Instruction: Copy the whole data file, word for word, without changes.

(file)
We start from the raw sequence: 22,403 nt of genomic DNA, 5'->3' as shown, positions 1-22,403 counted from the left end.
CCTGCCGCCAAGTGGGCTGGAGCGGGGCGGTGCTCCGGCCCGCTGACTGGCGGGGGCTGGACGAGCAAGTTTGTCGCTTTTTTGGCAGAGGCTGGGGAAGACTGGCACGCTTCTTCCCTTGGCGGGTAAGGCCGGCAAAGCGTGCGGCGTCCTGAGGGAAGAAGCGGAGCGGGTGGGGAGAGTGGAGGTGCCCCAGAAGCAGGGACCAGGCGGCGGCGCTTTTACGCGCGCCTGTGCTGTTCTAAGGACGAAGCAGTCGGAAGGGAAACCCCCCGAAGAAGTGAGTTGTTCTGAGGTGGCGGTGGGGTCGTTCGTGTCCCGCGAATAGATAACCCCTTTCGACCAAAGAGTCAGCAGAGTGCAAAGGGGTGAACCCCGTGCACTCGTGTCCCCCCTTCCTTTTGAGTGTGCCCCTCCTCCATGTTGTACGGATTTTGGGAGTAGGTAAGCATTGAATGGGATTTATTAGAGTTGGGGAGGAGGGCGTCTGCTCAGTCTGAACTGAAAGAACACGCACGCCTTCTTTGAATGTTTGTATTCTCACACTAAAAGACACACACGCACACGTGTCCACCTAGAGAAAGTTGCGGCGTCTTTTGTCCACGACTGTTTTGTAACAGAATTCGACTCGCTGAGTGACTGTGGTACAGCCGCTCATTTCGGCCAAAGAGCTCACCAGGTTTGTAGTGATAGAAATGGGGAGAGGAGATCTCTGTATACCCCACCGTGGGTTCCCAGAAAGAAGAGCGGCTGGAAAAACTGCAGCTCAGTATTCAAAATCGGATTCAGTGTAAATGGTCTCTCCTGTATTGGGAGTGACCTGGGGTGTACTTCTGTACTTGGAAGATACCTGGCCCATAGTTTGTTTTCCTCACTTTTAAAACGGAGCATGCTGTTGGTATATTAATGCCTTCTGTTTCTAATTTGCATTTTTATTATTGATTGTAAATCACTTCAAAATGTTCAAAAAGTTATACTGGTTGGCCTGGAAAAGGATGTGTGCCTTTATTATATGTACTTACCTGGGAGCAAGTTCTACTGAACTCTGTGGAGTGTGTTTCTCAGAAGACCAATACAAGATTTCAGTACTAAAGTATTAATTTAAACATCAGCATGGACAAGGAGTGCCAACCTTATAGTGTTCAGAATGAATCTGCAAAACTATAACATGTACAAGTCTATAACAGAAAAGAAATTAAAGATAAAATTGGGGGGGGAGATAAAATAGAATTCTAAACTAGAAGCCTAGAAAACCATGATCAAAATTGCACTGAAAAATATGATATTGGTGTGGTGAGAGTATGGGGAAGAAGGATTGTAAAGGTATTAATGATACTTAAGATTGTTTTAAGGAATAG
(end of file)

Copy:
We start from the raw sequence: 22,403 nt of genomic DNA, 5'->3' as shown, positions 1-22,403 counted from the left end.
CCTGCCGCCAAGTGGGCTGGAGCGGGGCGGTGCTCCGGCCCGCTGACTGGCGGGGGCTGGACGAGCAAGTTTGTCGCTTTTTTGGCAGAGGCTGGGGAAGACTGGCACGCTTCTTCCCTTGGCGGGTAAGGCCGGCAAAGCGTGCGGCGTCCTGAGGGAAGAAGCGGAGCGGGTGGGGAGAGTGGAGGTGCCCCAGAAGCAGGGACCAGGCGGCGGCGCTTTTACGCGCGCCTGTGCTGTTCTAAGGACGAAGCAGTCGGAAGGGAAACCCCCCGAAGAAGTGAGTTGTTCTGAGGTGGCGGTGGGGTCGTTCGTGTCCCGCGAATAGATAACCCCTTTCGACCAAAGAGTCAGCAGAGTGCAAAGGGGTGAACCCCGTGCACTCGTGTCCCCCCTTCCTTTTGAGTGTGCCCCTCCTCCATGTTGTACGGATTTTGGGAGTAGGTAAGCATTGAATGGGATTTATTAGAGTTGGGGAGGAGGGCGTCTGCTCAGTCTGAACTGAAAGAACACGCACGCCTTCTTTGAATGTTTGTATTCTCACACTAAAAGACACACACGCACACGTGTCCACCTAGAGAAAGTTGCGGCGTCTTTTGTCCACGACTGTTTTGTAACAGAATTCGACTCGCTGAGTGACTGTGGTACAGCCGCTCATTTCGGCCAAAGAGCTCACCAGGTTTGTAGTGATAGAAATGGGGAGAGGAGATCTCTGTATACCCCACCGTGGGTTCCCAGAAAGAAGAGCGGCTGGAAAAACTGCAGCTCAGTATTCAAAATCGGATTCAGTGTAAATGGTCTCTCCTGTATTGGGAGTGACCTGGGGTGTACTTCTGTACTTGGAAGATACCTGGCCCATAGTTTGTTTTCCTCACTTTTAAAACGGAGCATGCTGTTGGTATATTAATGCCTTCTGTTTCTAATTTGCATTTTTATTATTGATTGTAAATCACTTCAAAATGTTCAAAAAGTTATACTGGTTGGCCTGGAAAAGGATGTGTGCCTTTATTATATGTACTTACCTGGGAGCAAGTTCTACTGAACTCTGTGGAGTGTGTTTCTCAGAAGACCAATACAAGATTTCAGTACTAAAGTATTAATTTAAACATCAGCATGGACAAGGAGTGCCAACCTTATAGTGTTCAGAATGAATCTGCAAAACTATAACATGTACAAGTCTATAACAGAAAAGAAATTAAAGATAAAATTGGGGGGGGAGATAAAATAGAATTCTAAACTAGAAGCCTAGAAAACCATGATCAAAATTGCACTGAAAAATATGATATTGGTGTGGTGAGAGTATGGGGAAGAAGGATTGTAAAGGTATTAATGATACTTAAGATTGTTTTAAGGAATAG